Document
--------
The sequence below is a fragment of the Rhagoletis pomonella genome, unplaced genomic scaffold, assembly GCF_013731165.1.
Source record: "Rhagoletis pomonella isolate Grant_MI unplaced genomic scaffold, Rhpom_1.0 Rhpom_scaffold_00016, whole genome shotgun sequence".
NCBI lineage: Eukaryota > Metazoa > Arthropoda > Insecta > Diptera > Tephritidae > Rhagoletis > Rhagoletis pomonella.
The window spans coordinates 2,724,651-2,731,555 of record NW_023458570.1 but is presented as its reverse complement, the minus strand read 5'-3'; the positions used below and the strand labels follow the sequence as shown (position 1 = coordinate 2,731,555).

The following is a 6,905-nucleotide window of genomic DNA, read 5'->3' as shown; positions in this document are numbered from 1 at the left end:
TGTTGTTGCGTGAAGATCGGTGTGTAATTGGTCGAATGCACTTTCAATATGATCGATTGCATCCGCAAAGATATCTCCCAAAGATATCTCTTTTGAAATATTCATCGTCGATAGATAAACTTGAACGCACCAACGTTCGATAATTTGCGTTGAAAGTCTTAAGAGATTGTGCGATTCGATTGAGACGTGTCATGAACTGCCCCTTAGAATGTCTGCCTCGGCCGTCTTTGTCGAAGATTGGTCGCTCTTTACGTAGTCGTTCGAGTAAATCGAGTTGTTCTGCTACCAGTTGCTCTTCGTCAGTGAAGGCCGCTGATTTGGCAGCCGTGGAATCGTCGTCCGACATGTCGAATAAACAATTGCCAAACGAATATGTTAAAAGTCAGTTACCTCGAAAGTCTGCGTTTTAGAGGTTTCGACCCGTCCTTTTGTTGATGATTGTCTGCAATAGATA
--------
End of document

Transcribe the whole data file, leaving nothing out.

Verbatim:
The sequence below is a fragment of the Rhagoletis pomonella genome, unplaced genomic scaffold, assembly GCF_013731165.1.
Source record: "Rhagoletis pomonella isolate Grant_MI unplaced genomic scaffold, Rhpom_1.0 Rhpom_scaffold_00016, whole genome shotgun sequence".
NCBI lineage: Eukaryota > Metazoa > Arthropoda > Insecta > Diptera > Tephritidae > Rhagoletis > Rhagoletis pomonella.
The window spans coordinates 2,724,651-2,731,555 of record NW_023458570.1 but is presented as its reverse complement, the minus strand read 5'-3'; the positions used below and the strand labels follow the sequence as shown (position 1 = coordinate 2,731,555).

The following is a 6,905-nucleotide window of genomic DNA, read 5'->3' as shown; positions in this document are numbered from 1 at the left end:
TGTTGTTGCGTGAAGATCGGTGTGTAATTGGTCGAATGCACTTTCAATATGATCGATTGCATCCGCAAAGATATCTCCCAAAGATATCTCTTTTGAAATATTCATCGTCGATAGATAAACTTGAACGCACCAACGTTCGATAATTTGCGTTGAAAGTCTTAAGAGATTGTGCGATTCGATTGAGACGTGTCATGAACTGCCCCTTAGAATGTCTGCCTCGGCCGTCTTTGTCGAAGATTGGTCGCTCTTTACGTAGTCGTTCGAGTAAATCGAGTTGTTCTGCTACCAGTTGCTCTTCGTCAGTGAAGGCCGCTGATTTGGCAGCCGTGGAATCGTCGTCCGACATGTCGAATAAACAATTGCCAAACGAATATGTTAAAAGTCAGTTACCTCGAAAGTCTGCGTTTTAGAGGTTTCGACCCGTCCTTTTGTTGATGATTGTCTGCAATAGATA